There are currently seven bills floating through the Florida Legislature — two are co-sponsored by Sen. Lizbeth Benacquisto, R-Fort Myers, and Sen. Garrett Richter, R-Naples — that in various forms ban texting while driving.
We encourage any legislation that eliminates distractions for drivers. Our concern with the texting bills is not only the number of them, but also that each addresses the issues in different ways. There does not seem to be any uniformity other than getting control of accidents caused by distracted drivers. Some bills call for only a ban on texting, others call for banning the use of a cellphone completely while driving.
Richter told The News-Press editorial board on Thursday that law enforcement officials who use their computers regularly to keep track of road accidents and crime situations also should be banned from the practice, while at least one bill says those officials would be exempt.
We caution legislators to be careful with any legislation that might make law enforcement officials exempt since their computers are their only access in life-or-death situations. There need to be some exemptions to any texting ban and we believe this should be one of them.
There also is difficulty in tracking whether texting is the reason for an accident resulting in death or injury. According to a 2011 report by the Florida Department of Highway Safety and Motor Vehicles, 25,000 drivers who were in accidents reported they were distracted, but only 180 reported they were texting. It is difficult to make a case when you are relying on the usually-flawed honor system of asking people admit guilt and not on documented evidence. According to various federal transportation reports, about 6,000 deaths can be blamed each year to distracted drivers, but how many of those involve texting is hard to determine. Some reports indicated bans on texting in several states have not reduced the number of road fatalities. Other reports, especially in New Jersey and New York, say texting while driving has dropped over 30 percent in the last several years.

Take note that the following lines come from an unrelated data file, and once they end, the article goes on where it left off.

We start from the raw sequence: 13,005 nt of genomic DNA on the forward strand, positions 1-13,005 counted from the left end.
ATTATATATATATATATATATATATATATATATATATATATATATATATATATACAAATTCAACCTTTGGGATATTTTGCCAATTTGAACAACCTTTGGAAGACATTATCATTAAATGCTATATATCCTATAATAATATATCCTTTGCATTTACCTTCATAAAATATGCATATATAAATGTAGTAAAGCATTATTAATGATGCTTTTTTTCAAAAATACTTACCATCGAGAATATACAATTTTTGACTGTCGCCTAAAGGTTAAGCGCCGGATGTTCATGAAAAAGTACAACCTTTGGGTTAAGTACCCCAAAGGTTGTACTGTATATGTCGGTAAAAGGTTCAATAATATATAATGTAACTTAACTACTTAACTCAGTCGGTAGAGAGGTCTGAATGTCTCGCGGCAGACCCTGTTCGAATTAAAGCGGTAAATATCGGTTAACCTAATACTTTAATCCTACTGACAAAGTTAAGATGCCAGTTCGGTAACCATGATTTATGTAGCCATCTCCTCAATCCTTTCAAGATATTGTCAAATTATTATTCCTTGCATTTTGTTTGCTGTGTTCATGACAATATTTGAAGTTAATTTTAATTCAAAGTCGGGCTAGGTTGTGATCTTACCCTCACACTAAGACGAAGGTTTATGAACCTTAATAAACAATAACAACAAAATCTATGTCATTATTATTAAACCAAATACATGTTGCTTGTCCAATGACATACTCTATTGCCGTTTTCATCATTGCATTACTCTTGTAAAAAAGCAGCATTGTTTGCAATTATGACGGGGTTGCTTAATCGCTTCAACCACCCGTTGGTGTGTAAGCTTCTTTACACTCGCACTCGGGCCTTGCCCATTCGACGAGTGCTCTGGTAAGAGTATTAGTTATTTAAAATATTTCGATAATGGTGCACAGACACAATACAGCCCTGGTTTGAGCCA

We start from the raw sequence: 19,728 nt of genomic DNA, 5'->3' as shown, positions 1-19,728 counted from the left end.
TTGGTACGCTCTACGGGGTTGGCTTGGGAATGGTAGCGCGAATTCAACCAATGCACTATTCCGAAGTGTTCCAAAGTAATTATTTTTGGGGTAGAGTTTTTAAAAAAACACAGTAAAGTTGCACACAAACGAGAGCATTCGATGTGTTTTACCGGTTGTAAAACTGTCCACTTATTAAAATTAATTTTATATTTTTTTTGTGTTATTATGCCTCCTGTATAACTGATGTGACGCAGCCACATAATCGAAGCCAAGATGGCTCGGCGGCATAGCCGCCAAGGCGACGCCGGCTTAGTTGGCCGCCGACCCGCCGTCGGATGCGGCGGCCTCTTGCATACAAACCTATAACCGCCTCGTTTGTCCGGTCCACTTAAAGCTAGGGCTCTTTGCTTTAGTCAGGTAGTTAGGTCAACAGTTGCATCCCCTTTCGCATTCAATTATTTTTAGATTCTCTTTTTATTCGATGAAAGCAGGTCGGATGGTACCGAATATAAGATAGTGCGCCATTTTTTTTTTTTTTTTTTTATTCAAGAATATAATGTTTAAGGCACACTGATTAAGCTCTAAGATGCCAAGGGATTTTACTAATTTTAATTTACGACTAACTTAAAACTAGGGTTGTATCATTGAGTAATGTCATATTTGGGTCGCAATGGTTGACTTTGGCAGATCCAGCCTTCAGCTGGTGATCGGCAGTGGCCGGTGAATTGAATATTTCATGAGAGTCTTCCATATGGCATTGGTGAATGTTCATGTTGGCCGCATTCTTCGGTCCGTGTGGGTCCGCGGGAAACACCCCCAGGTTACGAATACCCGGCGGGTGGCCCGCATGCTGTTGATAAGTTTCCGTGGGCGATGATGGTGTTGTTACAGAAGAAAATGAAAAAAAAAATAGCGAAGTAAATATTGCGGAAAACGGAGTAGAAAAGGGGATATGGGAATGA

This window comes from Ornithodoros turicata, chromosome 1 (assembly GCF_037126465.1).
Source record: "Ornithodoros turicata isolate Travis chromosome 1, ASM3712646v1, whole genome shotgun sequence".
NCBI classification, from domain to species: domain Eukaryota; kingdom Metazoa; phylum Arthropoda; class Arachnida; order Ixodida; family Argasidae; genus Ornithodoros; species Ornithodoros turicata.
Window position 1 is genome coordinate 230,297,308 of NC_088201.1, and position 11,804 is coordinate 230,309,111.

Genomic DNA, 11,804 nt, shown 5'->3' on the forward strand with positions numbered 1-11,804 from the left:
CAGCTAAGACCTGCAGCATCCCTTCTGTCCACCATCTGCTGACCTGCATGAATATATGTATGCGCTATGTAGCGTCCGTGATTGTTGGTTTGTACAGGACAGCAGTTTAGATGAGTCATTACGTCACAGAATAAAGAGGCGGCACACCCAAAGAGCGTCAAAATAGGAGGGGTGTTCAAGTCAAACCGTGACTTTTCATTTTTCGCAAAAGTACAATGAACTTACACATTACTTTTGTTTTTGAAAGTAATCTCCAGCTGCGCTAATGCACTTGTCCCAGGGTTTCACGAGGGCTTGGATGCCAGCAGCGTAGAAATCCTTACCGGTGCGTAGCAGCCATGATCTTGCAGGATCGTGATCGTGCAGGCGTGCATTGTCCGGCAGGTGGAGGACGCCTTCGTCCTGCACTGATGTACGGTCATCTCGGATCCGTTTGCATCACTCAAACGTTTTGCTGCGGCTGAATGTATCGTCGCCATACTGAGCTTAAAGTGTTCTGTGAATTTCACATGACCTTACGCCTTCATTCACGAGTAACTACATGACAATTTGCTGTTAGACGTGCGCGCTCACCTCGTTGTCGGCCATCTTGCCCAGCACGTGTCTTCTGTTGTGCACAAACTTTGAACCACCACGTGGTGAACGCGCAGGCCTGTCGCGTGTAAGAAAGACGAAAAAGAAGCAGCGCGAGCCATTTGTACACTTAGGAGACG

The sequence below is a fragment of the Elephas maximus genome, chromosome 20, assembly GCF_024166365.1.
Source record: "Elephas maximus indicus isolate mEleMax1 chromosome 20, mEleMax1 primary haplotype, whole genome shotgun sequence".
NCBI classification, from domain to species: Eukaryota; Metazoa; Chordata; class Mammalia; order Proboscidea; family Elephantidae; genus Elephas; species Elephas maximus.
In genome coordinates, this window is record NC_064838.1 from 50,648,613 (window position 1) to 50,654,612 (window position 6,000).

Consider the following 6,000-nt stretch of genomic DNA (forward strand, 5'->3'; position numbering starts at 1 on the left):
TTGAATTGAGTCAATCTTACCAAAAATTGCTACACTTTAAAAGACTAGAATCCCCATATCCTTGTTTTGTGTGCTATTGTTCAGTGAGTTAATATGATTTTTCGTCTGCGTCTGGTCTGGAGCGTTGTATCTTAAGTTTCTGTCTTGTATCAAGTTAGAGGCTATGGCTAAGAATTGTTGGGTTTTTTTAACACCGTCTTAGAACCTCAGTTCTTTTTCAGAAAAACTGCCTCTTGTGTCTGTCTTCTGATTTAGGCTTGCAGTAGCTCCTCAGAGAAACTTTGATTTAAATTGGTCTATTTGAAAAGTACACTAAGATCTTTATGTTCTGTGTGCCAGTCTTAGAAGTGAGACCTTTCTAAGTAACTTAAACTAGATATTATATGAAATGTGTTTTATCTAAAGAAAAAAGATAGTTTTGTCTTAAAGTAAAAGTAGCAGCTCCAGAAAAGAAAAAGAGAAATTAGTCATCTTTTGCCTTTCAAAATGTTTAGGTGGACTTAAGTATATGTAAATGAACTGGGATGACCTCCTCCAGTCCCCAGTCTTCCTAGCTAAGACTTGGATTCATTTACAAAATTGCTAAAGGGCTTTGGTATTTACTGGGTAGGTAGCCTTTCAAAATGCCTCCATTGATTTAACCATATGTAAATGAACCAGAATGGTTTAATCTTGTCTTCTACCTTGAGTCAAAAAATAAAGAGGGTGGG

If only a deterrent to the practice, a texting ban but not necessarily on the use of a cellphone makes sense. Fatalities are on the rise in this country, including 10 in Cape Coral so far this year, and although research is limited, you can make an educated guess that texting is somewhat to blame. We fully expect Florida to join 39 other states with similar laws. But enforcing such a law also is an issue. The bills only call for a driver to be cited if they are pulled over for another reason. We encourage debate on making the law a primary offense as is the case in 25 states.
We understand that before session ends a texting bill will probably make it to the governor’s desk, and if signed, will go into law at some point this year. We can only recommend that it is clear in its language, enforceable and will actually cut down on accidents, especially those that take lives.
Click here to read the News-Press: 3/1/13 article on texting while driving
Click here to read Florida Weekly 3/6/13 article on discussion of legislation, with lengthy quotes from Jay Anderson, SAJD.